On August 2nd, USCIS Director Alejandro Mayorkas and Secretary of Homeland Security Janet Napolitano delineated a number of initiative ideas to increase investment and bolster the nation’s economy.  These initiatives aim to streamline visa adjudications for certain categories of immigrant entrepreneurs and to  draw immigrants from around the world to invest their energy, ideas, and talents to work and grow American employment, as well as stimulate entrepreneurship.   

It has been about six months since the inception of Startup America, an initiative executed by the White House to accelerate growth for America’s entrepreneurs.  Startup America serves as one key focus of the President’s Council on Jobs and Competitiveness, which seeks to establish the United States as the primary innovator, competitor, and contributor to the world’s economy.  T USCIS has now contributed the following proposals to the Startup America initiative. Many are in the proposal stage and will be made official USCIS policy sometime in the future. We will keep you updated as the various programs come on line. 

EB-2 National Interest Waivers: First, the national interest waiver for the EB-2 visa (which covers aliens of exceptional ability in the arts, sciences, or business) is accessible now to immigrant entrepreneurs who can show  that their business efforts will be in the United States’ national interest. We will have an upcoming blog post on the details of this change, as it may be very beneficial for many immigrants stuck in EB-3 who would like to start their own businesses. 

H-1Bs for Business Owners: Second, H-1B visas are now being made available to entrepreneurs with an ownership stake in their own companies, if an alien in question can show that his company has an independent right to control its employment.  USCIS has provided updated guidance to all of its Service Centers for adjudication of these types of petitions. We will be keeping you updated as the developments and adjudication trends unfold in the coming months.  

More Access for EB-5 Applicants: Third, USCIS  will be streamlining the EB-5 immigrant investor process by extending the availability of premium processing for EB-5 applications, establishing direct lines of communication between the applicants and USCIS, and providing applicants with an opportunity to speak before a panel of USCIS experts to resolve any issues regarding a given application. There is no time line in place for these improvements. We would not advise any investor to hold their breath, as it could be a while to put these proposals into place.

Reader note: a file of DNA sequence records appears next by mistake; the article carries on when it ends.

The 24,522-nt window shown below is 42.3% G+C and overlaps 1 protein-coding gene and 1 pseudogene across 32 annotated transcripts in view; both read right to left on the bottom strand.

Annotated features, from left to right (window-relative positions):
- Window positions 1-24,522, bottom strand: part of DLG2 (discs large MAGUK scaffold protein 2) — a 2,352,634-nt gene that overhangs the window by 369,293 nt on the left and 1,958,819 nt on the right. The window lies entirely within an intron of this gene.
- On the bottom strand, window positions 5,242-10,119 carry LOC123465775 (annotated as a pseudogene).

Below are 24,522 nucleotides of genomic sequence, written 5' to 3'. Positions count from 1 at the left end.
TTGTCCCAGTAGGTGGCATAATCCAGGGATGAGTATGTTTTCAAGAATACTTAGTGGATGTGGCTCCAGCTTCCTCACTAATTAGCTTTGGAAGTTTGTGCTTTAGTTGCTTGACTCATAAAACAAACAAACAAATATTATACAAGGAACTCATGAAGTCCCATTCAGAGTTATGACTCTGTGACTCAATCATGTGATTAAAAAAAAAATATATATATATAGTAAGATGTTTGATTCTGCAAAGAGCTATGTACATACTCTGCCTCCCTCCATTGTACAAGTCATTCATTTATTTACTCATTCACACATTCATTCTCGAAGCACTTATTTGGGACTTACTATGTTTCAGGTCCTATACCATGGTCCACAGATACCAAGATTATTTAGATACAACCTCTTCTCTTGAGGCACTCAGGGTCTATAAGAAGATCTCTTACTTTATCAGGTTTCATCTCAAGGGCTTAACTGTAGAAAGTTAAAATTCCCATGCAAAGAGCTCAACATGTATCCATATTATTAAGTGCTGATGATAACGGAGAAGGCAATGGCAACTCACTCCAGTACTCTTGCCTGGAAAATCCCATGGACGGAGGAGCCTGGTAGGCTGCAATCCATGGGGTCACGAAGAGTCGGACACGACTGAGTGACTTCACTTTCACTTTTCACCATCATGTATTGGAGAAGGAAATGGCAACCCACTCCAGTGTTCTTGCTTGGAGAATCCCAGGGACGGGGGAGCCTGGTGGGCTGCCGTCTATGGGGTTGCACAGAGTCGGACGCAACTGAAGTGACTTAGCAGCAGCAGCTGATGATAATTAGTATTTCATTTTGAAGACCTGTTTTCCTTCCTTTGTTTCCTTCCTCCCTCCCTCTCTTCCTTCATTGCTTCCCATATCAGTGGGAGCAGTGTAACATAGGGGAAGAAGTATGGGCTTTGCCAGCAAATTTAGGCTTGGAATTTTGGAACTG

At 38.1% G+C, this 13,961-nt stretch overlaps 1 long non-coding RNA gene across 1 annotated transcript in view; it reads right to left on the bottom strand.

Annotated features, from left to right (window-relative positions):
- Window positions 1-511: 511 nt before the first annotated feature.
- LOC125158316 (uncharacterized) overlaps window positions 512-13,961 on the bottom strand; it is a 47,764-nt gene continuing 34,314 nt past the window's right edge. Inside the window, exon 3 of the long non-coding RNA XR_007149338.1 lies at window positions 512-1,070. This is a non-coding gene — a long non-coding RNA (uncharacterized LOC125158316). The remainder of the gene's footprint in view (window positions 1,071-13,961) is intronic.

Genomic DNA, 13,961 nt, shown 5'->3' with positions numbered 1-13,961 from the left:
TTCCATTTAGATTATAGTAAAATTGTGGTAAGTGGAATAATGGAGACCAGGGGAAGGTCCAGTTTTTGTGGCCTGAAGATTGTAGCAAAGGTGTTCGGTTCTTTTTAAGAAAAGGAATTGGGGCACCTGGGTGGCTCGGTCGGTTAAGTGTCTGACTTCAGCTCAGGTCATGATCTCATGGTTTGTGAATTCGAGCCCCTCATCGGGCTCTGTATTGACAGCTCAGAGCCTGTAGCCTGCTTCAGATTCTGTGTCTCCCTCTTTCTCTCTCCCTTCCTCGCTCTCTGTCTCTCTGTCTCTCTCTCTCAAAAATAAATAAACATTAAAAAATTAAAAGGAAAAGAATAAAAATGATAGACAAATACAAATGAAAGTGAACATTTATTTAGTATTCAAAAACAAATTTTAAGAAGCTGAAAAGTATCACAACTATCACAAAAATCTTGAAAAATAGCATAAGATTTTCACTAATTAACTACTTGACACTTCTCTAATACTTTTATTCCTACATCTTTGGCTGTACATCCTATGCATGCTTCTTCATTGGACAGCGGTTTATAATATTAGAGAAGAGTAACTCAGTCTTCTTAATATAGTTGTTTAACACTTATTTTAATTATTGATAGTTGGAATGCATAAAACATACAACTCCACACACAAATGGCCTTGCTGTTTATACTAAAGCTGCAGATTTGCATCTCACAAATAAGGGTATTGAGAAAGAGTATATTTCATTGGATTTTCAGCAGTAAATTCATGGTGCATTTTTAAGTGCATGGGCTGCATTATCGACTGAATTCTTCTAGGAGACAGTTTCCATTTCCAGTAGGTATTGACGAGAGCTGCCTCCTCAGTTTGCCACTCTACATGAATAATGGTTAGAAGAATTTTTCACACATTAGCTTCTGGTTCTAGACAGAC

Premium Processing for Intra-Company Transferee I-140s: Fourth,  USCIS is looking to expand its premium processing service to I-140 petitions for multinational executives and managers.  Premium Processing allows employers to expedite the processing of their petitions as long as there exists no fraud, evidentiary deficiencies, or concerns regarding national security.  Unfortunately, there is no date set yet for the implementation of this service.

Finally, the Office of Public Management plans to hold a series of meetings to field issues of importance for foreign entrepreneurs and start-up companies.  Such meetings will give USCIS information regarding how such groups may be eligible for certain employment-based visa categories.  The first of these meetings was held last week on August 11th.  In a similar vein, USCIS is hosting Conversations with the Director, which involves a series of small group meetings with Director Mayorkas to discuss important immigration issues pertinent to communities across the United States.  The first of these meetings occurred earlier this week on August 15th, and addressed economic development and the EB-5 investor program.